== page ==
Ideally, lenders look for 12+ months of starting cash runway prior to need for debt, but that can vary on a case-by-case basis depending on factors such as debt size, lender risk tolerance, capital invested to date, and the scale/growth of the business.
The closing process typically takes about 4 weeks, which allows for legal documentation negotiation, account opening (if the lender is a bank), and the completion of all necessary compliance documents. For corporate debt, normal venture counsel (e.g., Cooley, Goodwin, Gunderson Dettmer, or Wilson, etc.) should be sufficient in helping to identify issues and negotiate any outstanding points.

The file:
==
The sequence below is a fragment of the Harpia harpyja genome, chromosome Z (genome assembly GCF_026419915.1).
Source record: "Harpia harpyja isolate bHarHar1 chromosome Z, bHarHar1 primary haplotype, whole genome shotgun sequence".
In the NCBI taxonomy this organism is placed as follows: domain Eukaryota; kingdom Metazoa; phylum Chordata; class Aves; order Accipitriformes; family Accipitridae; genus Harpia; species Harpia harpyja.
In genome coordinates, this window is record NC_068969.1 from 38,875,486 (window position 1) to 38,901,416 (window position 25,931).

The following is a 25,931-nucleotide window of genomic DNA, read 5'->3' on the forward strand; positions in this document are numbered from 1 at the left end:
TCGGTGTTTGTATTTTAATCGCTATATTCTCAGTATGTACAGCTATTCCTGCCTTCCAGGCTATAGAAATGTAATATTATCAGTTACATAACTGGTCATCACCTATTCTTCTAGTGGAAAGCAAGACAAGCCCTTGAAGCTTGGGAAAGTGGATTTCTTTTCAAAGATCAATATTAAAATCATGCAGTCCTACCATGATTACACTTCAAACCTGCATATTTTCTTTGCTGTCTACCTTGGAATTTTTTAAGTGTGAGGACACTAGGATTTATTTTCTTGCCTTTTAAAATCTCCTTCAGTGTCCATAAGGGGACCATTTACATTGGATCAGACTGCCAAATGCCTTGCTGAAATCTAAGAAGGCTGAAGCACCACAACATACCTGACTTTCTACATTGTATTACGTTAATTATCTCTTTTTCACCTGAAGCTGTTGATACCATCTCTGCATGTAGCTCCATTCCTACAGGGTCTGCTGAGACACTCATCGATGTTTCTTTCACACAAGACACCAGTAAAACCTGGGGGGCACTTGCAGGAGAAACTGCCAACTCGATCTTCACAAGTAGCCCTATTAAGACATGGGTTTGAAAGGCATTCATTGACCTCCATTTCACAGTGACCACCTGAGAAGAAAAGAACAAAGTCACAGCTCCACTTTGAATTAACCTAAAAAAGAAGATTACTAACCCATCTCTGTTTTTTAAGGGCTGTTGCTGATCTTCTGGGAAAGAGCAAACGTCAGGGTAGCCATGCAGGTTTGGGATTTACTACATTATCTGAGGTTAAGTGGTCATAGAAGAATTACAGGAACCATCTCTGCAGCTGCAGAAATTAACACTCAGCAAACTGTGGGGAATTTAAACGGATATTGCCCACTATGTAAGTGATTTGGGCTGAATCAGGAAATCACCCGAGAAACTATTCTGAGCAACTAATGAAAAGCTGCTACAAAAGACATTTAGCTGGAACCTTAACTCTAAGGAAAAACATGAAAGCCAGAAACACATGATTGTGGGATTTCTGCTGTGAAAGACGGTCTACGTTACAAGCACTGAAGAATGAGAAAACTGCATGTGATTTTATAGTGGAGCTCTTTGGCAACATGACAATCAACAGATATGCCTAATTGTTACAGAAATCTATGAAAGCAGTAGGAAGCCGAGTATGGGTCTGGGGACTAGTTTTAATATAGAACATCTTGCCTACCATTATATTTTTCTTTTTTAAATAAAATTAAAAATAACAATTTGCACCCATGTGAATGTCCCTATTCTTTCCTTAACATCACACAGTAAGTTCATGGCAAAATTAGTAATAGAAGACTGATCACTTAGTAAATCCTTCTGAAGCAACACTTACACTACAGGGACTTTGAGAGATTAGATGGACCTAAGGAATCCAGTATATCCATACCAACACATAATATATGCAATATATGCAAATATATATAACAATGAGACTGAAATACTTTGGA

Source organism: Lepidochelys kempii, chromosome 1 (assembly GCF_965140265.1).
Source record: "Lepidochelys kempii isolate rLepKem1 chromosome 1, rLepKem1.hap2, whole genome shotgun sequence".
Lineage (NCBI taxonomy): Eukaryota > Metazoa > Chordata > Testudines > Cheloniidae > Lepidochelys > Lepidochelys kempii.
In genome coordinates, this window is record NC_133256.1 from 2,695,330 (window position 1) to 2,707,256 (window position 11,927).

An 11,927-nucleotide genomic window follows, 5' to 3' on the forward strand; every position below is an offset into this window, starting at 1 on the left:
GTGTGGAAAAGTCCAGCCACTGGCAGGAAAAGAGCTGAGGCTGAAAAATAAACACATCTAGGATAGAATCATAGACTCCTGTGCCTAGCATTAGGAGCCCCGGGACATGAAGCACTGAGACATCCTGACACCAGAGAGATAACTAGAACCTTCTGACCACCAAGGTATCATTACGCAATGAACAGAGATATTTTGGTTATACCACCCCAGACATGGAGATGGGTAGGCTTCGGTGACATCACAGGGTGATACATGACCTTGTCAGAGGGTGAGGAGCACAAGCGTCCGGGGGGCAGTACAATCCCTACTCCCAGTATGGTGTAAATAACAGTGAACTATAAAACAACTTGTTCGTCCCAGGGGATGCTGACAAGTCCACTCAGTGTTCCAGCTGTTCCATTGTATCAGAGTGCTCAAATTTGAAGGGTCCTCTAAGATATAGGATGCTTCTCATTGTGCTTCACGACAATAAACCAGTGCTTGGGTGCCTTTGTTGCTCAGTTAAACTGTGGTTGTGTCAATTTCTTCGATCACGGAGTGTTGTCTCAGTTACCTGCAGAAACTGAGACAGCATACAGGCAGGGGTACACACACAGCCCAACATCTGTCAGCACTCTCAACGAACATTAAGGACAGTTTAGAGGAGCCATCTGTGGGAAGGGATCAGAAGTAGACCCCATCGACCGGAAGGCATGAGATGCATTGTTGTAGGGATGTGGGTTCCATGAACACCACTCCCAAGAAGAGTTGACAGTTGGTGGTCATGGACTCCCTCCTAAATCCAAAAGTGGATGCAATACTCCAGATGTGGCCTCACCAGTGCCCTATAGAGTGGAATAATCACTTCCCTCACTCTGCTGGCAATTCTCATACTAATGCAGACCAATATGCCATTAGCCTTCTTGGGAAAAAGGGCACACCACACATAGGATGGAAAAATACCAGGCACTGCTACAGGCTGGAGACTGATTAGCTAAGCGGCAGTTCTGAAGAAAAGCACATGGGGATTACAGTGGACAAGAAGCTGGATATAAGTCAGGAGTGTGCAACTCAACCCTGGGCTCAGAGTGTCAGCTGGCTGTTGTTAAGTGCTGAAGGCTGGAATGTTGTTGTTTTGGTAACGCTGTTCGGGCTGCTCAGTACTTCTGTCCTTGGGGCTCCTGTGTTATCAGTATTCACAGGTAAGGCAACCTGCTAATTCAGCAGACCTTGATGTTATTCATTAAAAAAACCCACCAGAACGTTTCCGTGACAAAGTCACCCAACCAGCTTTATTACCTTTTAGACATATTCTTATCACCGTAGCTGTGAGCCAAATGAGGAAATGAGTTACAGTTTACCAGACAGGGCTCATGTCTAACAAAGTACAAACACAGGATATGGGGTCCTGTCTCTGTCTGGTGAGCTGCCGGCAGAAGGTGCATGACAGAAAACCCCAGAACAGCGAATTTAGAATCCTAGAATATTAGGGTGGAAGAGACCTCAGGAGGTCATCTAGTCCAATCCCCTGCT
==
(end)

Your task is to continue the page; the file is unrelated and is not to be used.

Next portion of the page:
The process of raising asset-backed debt takes longer and is more complex compared to raising corporate debt. It’s therefore critical for companies to retain experienced counsel early on, as the legal undertaking and documentation for the former will be much more drastic. We recommend working with law firms who have dedicated structured credit practices or professionals and ideally specialize in the fintech lending market (Paul Hastings is one example), as opposed to law firms who serve the VC market. It’s also worth noting that bank and credit fund processes for an asset-backed facility will differ. For now, we’ll define lenders in this section to include both banks and credit funds.